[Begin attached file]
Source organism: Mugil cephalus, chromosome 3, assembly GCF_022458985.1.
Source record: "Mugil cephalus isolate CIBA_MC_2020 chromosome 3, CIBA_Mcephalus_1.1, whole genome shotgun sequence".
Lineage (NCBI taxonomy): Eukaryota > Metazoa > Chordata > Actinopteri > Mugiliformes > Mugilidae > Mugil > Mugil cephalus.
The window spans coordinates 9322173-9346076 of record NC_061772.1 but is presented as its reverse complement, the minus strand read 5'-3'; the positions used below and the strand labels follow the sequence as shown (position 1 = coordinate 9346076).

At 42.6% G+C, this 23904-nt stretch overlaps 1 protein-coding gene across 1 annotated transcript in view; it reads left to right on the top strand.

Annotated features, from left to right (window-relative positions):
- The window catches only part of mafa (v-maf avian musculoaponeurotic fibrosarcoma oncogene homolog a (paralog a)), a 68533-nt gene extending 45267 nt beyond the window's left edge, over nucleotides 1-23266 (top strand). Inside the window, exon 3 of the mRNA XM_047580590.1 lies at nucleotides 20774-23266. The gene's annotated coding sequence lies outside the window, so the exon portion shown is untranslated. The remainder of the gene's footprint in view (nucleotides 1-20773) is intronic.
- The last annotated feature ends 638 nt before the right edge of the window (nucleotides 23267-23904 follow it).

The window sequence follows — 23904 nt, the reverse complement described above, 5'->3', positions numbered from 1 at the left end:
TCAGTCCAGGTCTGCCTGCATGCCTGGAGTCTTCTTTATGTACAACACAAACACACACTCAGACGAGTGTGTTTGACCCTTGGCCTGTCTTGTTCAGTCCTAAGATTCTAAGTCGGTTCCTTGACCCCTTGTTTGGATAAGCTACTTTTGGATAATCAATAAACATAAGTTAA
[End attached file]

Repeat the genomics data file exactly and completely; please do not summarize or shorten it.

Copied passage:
Source organism: Mugil cephalus, chromosome 3, assembly GCF_022458985.1.
Source record: "Mugil cephalus isolate CIBA_MC_2020 chromosome 3, CIBA_Mcephalus_1.1, whole genome shotgun sequence".
Lineage (NCBI taxonomy): Eukaryota > Metazoa > Chordata > Actinopteri > Mugiliformes > Mugilidae > Mugil > Mugil cephalus.
The window spans coordinates 9322173-9346076 of record NC_061772.1 but is presented as its reverse complement, the minus strand read 5'-3'; the positions used below and the strand labels follow the sequence as shown (position 1 = coordinate 9346076).

At 42.6% G+C, this 23904-nt stretch overlaps 1 protein-coding gene across 1 annotated transcript in view; it reads left to right on the top strand.

Annotated features, from left to right (window-relative positions):
- The window catches only part of mafa (v-maf avian musculoaponeurotic fibrosarcoma oncogene homolog a (paralog a)), a 68533-nt gene extending 45267 nt beyond the window's left edge, over nucleotides 1-23266 (top strand). Inside the window, exon 3 of the mRNA XM_047580590.1 lies at nucleotides 20774-23266. The gene's annotated coding sequence lies outside the window, so the exon portion shown is untranslated. The remainder of the gene's footprint in view (nucleotides 1-20773) is intronic.
- The last annotated feature ends 638 nt before the right edge of the window (nucleotides 23267-23904 follow it).

The window sequence follows — 23904 nt, the reverse complement described above, 5'->3', positions numbered from 1 at the left end:
TCAGTCCAGGTCTGCCTGCATGCCTGGAGTCTTCTTTATGTACAACACAAACACACACTCAGACGAGTGTGTTTGACCCTTGGCCTGTCTTGTTCAGTCCTAAGATTCTAAGTCGGTTCCTTGACCCCTTGTTTGGATAAGCTACTTTTGGATAATCAATAAACATAAGTTAA